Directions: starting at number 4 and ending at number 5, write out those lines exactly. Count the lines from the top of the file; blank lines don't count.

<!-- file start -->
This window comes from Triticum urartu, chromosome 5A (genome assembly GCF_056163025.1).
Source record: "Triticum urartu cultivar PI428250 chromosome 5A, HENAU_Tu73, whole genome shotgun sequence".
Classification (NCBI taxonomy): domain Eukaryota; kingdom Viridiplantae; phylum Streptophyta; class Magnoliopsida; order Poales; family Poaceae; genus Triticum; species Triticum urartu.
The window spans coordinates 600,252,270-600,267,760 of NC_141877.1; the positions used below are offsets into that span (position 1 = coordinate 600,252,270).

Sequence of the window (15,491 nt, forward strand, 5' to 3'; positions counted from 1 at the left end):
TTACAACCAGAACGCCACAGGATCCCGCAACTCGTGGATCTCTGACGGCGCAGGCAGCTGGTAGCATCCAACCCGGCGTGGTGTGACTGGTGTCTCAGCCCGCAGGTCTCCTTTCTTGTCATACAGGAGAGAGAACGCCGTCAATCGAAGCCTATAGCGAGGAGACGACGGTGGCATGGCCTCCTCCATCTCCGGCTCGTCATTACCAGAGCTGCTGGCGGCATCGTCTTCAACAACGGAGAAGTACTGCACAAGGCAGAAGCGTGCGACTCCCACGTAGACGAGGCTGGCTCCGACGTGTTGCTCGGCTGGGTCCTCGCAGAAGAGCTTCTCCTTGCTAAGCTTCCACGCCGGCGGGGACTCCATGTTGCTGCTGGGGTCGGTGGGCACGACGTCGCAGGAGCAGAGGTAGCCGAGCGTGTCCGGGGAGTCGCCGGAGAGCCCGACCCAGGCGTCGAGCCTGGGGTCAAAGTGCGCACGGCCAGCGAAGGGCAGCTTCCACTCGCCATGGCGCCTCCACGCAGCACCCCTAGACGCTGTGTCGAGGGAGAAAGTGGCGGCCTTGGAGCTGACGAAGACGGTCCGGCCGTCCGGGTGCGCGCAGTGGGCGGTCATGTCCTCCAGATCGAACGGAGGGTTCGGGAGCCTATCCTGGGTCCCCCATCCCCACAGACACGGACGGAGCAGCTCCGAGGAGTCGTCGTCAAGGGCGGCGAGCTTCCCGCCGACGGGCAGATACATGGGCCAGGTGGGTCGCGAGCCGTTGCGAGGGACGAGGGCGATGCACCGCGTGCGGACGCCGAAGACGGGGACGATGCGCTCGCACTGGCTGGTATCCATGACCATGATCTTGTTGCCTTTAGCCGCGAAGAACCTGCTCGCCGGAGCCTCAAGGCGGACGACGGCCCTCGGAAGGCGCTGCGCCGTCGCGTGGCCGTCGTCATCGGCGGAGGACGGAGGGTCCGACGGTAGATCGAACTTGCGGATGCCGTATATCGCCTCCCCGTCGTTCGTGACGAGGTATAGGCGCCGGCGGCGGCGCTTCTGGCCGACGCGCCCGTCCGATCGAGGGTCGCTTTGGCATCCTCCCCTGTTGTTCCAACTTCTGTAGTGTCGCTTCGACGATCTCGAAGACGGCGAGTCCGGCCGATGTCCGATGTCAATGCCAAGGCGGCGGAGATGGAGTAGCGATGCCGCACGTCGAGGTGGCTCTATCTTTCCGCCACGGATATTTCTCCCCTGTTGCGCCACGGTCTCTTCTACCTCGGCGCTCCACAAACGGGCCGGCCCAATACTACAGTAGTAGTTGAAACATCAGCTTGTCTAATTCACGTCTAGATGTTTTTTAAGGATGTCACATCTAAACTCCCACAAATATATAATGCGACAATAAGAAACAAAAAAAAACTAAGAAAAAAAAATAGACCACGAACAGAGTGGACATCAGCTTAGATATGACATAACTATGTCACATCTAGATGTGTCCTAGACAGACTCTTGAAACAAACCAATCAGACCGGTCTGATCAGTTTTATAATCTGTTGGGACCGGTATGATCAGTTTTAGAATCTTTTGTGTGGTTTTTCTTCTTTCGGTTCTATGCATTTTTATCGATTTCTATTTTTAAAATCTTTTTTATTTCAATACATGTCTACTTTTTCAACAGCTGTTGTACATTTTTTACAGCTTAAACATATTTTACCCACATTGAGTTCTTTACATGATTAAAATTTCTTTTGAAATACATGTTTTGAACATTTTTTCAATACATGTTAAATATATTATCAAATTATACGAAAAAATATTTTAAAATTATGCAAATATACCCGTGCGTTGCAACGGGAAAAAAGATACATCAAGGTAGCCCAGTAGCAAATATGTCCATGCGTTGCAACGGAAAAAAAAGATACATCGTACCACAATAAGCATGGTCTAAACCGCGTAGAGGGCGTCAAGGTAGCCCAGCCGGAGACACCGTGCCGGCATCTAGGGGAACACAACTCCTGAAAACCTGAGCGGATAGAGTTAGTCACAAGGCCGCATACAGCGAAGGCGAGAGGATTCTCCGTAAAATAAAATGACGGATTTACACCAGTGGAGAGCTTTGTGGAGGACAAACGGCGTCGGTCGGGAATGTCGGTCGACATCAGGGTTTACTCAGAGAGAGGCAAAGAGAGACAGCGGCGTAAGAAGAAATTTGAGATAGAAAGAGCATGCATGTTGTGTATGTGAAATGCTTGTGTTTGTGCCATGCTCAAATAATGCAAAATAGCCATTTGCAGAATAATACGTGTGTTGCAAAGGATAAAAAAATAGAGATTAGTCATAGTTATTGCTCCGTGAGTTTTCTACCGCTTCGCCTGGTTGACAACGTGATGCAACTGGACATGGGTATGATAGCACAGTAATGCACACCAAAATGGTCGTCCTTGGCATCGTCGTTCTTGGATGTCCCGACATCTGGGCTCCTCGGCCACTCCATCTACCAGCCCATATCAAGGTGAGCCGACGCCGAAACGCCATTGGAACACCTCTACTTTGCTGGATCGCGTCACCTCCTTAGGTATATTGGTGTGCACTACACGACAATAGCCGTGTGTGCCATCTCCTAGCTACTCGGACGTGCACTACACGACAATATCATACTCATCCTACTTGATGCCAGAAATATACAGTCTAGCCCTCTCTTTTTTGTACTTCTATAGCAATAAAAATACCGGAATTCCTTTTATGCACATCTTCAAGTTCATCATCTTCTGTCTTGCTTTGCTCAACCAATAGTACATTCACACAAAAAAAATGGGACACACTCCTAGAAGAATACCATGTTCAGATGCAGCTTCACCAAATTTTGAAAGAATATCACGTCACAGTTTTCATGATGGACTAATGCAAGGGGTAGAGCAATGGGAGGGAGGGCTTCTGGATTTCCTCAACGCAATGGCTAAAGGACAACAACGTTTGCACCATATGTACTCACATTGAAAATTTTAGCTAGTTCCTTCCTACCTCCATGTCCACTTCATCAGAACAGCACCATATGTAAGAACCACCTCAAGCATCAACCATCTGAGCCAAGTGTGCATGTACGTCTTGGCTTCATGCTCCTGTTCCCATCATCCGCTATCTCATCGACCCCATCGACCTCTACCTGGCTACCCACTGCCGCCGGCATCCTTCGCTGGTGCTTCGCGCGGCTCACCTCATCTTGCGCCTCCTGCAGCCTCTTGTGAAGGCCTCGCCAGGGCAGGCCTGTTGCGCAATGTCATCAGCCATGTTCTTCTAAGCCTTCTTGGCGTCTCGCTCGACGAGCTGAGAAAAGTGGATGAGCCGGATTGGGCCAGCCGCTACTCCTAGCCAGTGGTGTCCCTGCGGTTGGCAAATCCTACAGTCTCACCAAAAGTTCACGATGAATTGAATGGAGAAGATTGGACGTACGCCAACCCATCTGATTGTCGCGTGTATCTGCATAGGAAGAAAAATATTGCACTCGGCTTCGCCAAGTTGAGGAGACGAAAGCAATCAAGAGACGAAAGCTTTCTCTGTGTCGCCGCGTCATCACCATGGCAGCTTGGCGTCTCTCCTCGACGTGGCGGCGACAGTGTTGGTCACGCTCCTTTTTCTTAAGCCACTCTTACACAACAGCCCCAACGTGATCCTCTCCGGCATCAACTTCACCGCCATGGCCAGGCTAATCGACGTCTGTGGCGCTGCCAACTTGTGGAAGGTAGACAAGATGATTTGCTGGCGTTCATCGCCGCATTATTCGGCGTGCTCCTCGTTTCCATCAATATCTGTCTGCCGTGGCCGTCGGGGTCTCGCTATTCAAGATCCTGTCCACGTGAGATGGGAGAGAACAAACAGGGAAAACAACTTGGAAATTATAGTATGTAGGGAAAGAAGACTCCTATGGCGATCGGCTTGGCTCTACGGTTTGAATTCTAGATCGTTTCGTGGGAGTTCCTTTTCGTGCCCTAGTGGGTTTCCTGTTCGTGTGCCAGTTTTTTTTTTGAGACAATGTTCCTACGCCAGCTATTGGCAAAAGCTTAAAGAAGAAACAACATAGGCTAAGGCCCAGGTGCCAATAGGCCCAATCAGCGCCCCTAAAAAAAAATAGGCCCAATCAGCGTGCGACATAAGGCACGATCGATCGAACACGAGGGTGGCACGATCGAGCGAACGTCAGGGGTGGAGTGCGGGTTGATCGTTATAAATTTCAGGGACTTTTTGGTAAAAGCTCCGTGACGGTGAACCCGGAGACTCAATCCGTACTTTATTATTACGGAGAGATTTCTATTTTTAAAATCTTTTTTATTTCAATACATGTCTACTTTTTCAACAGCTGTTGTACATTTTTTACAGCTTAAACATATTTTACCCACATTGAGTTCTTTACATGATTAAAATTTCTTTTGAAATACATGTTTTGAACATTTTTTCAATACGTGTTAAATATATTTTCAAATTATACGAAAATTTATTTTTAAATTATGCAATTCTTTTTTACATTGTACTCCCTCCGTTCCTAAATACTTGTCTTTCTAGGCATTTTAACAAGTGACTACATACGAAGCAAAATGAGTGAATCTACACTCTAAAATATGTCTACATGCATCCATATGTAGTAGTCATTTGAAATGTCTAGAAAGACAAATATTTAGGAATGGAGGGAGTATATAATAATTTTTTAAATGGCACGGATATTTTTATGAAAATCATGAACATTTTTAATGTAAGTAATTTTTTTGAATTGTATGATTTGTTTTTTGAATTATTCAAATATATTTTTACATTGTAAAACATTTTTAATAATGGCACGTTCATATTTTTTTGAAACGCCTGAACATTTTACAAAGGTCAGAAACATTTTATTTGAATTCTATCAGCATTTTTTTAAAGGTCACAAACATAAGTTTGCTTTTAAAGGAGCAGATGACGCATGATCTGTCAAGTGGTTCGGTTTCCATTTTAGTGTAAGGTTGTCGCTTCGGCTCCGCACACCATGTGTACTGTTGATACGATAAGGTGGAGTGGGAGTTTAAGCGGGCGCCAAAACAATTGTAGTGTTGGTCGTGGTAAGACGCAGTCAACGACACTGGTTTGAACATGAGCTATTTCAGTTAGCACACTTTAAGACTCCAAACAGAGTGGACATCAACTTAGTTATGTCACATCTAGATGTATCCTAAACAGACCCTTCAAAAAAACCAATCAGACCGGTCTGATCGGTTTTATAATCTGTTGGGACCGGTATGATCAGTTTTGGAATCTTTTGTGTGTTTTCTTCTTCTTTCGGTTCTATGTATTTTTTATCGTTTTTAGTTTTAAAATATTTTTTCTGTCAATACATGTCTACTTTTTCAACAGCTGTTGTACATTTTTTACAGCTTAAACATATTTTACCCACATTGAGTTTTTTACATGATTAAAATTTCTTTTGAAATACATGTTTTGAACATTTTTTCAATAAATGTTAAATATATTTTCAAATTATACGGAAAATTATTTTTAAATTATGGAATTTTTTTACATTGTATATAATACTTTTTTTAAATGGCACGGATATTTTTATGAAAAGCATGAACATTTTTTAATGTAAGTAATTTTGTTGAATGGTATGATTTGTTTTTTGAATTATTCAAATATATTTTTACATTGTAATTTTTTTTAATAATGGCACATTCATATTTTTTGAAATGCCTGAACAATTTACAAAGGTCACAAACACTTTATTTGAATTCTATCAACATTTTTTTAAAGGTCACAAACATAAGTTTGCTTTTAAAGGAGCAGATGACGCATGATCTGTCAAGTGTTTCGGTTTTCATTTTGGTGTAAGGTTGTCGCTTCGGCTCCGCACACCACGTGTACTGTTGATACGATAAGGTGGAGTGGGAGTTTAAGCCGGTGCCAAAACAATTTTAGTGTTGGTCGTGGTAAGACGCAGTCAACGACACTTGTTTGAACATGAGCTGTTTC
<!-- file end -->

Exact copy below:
The window spans coordinates 600,252,270-600,267,760 of NC_141877.1; the positions used below are offsets into that span (position 1 = coordinate 600,252,270).

Sequence of the window (15,491 nt, forward strand, 5' to 3'; positions counted from 1 at the left end):